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Nobuyoshi Araki »

Hana Jinsei

Exhibition: 10 Apr – 9 May 2004

Kitano Cultural Center

1603, Nishigo-cho
163-1403 Nagano

+81-26-2354111


Daily 10-19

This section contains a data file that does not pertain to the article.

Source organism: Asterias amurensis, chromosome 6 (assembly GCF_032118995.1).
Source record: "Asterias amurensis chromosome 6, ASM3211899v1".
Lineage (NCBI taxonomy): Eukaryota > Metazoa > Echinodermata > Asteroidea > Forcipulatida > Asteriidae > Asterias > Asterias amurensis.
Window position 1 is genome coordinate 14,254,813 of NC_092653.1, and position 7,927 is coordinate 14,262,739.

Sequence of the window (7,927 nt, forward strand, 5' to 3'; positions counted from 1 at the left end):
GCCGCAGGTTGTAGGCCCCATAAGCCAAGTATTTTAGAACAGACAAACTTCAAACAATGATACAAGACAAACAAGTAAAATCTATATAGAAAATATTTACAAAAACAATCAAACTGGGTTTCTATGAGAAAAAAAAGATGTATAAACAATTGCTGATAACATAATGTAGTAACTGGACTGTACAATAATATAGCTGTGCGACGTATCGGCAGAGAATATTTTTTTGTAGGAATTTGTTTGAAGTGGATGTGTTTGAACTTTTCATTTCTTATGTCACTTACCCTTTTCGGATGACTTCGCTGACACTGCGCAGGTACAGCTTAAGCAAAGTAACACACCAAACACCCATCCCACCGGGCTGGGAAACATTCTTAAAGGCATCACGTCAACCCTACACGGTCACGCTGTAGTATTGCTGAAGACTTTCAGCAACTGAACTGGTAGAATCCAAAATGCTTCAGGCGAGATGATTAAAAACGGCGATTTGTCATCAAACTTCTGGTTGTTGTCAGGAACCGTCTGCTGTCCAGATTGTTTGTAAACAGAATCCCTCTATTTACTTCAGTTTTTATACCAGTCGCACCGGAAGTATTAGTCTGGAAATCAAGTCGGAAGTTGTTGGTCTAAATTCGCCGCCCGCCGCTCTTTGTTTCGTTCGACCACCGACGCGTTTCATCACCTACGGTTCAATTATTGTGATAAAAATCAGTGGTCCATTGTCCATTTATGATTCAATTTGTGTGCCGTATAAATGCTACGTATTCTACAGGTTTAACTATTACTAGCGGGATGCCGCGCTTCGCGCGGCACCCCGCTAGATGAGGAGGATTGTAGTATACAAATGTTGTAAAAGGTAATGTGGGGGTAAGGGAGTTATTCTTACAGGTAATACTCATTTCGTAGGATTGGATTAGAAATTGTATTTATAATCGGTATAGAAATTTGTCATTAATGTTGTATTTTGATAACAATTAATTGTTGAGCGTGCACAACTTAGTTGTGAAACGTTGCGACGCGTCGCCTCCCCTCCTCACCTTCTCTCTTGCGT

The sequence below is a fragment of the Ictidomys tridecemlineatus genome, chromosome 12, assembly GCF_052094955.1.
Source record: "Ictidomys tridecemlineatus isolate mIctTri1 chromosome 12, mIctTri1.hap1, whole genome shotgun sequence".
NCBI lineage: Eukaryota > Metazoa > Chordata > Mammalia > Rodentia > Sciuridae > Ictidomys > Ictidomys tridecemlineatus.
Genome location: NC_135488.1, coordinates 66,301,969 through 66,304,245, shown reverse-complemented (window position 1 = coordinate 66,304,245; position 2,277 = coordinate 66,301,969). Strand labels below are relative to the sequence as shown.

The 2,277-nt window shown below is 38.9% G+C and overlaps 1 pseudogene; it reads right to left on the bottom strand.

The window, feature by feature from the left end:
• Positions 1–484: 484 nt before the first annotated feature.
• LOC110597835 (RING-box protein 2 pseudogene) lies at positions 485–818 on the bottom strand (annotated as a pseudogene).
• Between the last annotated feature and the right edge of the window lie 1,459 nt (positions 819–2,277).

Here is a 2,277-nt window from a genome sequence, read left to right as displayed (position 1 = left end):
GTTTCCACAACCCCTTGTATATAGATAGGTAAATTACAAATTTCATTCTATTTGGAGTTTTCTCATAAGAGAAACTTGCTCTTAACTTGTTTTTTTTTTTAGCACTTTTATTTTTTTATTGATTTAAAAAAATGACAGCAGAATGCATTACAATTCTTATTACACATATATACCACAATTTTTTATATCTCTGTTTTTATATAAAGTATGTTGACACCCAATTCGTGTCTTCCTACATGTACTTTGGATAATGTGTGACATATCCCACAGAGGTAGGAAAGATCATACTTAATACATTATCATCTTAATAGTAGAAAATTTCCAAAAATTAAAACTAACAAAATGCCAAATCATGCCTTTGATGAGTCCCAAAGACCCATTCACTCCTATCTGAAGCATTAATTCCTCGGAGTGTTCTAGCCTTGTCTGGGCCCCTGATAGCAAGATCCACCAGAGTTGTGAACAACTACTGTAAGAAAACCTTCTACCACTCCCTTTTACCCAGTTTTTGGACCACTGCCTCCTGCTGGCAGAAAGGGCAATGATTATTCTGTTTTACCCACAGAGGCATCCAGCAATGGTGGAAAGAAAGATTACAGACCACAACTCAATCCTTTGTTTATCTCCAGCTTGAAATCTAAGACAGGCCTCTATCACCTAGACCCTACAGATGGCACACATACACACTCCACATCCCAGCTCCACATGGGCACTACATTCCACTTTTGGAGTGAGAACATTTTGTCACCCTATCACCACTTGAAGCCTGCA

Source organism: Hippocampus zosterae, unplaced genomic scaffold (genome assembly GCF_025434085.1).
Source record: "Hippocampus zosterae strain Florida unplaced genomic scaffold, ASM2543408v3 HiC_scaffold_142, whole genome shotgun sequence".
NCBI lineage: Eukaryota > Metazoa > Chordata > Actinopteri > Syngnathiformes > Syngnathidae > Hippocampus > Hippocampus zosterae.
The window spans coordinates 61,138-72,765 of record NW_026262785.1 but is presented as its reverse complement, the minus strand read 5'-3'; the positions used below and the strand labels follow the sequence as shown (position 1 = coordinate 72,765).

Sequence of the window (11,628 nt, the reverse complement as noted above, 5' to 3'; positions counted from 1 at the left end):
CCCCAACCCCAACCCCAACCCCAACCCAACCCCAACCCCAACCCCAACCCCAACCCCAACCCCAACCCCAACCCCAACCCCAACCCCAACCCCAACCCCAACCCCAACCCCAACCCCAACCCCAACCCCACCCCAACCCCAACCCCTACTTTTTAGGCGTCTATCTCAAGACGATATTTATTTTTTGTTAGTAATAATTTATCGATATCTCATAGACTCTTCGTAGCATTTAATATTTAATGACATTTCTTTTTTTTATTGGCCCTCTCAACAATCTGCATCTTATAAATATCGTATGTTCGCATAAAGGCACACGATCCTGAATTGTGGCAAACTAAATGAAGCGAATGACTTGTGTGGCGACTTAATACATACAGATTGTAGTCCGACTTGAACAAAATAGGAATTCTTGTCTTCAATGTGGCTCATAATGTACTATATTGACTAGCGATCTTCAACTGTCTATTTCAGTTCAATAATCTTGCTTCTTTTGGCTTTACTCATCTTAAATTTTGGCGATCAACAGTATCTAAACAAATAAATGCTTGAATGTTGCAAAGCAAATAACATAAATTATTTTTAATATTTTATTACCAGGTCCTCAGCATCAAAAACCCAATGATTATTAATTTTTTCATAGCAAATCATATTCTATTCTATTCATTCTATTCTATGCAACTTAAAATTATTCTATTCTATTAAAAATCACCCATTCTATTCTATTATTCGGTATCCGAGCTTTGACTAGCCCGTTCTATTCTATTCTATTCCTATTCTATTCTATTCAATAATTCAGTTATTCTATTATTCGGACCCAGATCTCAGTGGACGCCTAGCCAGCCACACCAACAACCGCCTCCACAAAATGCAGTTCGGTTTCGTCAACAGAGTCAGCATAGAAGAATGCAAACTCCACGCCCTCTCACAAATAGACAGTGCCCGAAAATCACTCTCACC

Flowers as Memento Mori Yoshitomo Kajikawa Higanbana cluster-amaryllises - flowers of the autumn equinox, flowers for the dead and graveyards... Reports have it that the first flowers that Mr. Araki captured in his photographic works happened to be these particular flowers. Mr. Araki was born in Minowa, in downtown Tokyo, and his childhood play grounds were the Yoshiwara gay quarters and Jokanji Temple, where Yoshiwara prostitutes who had died were brought and summarily buried. Cluster-amaryllises were everywhere in the temple's graveyards. Flowers are actually reproductive organs; they are wombs wherein new life materializes and the future begins. Flowers, in human terms, are the space where love is consummated. It is no wonder that they are often used as symbols of happiness. Mr. Araki's flowers, however, are moribund even in the prime of their life. They are flowers of Thanatos lurking in Eros and are starkly sterile. It is exactly for that reason, however, Mr.Araki's flowers can aptly symbolize our present time. They are the flowers of our generation and photographer Nobuyoshi Araki, alias Genius Ararky, who feels the weight of and bravely expresses our generation's malaise, holds a special attraction for me that is very powerful. Mr. Araki has instinctively learned that the barren ground, which produces nothing, is the very stage of our daily life. Nobuyoshi Araki's life theatre is completely desiccated at its core, although its senses are in a state of over-ripeness. It is in search of much-needed moisture that Genius Ararky has zeroed-in on things succulent and torrid as his subject matter, but the path that he follows is always accompanied by the fragrance of death. Gardens where flowers have already passed their prime have the same feeling of desolation as would be the case at the end of merry festivals. Mr. Araki's works are, therefore, poetic evocations of his realization that only such desolate but absolutely irreplaceable gardens have significance for our own age and generation. Cartier-Bresson, Ihei Kimura and Nobuyoshi Araki... Each has his own unique photographic technique, and Mr.Araki's special features - his "flowers" - can be seen all the more clearly when contrasted with the others. Mr. Araki's eye has steadily evolved from that of the camera lens as a triumph of engineering technology to that of an ordinary human being. His spiritual commitment has shifted from ideologies to flesh and blood, and from things grand to things minor. Mr. Araki now thrives in the poignant details of the microcosmos of town belles and lasses. Mr.Araki's domains, in other words, are the petty and vulgar lives of ordinary people - the domains that the god of the imagination has given to him to work with, whatever the subject matter may be. It is in such domains that Mr.Araki tries to "capture truth" in accordance with his theory of "I" photography. I am happy - even grateful - to have Mr. Araki as a portrayer of our own age and generation. My supreme joy, my consummate "flower", shall I dare say, is having Genius Ararky living among us. (Director, Kahitsukan - Kyoto Museum of Contemporary Art) (Translated by Atsuo Tsuruoka)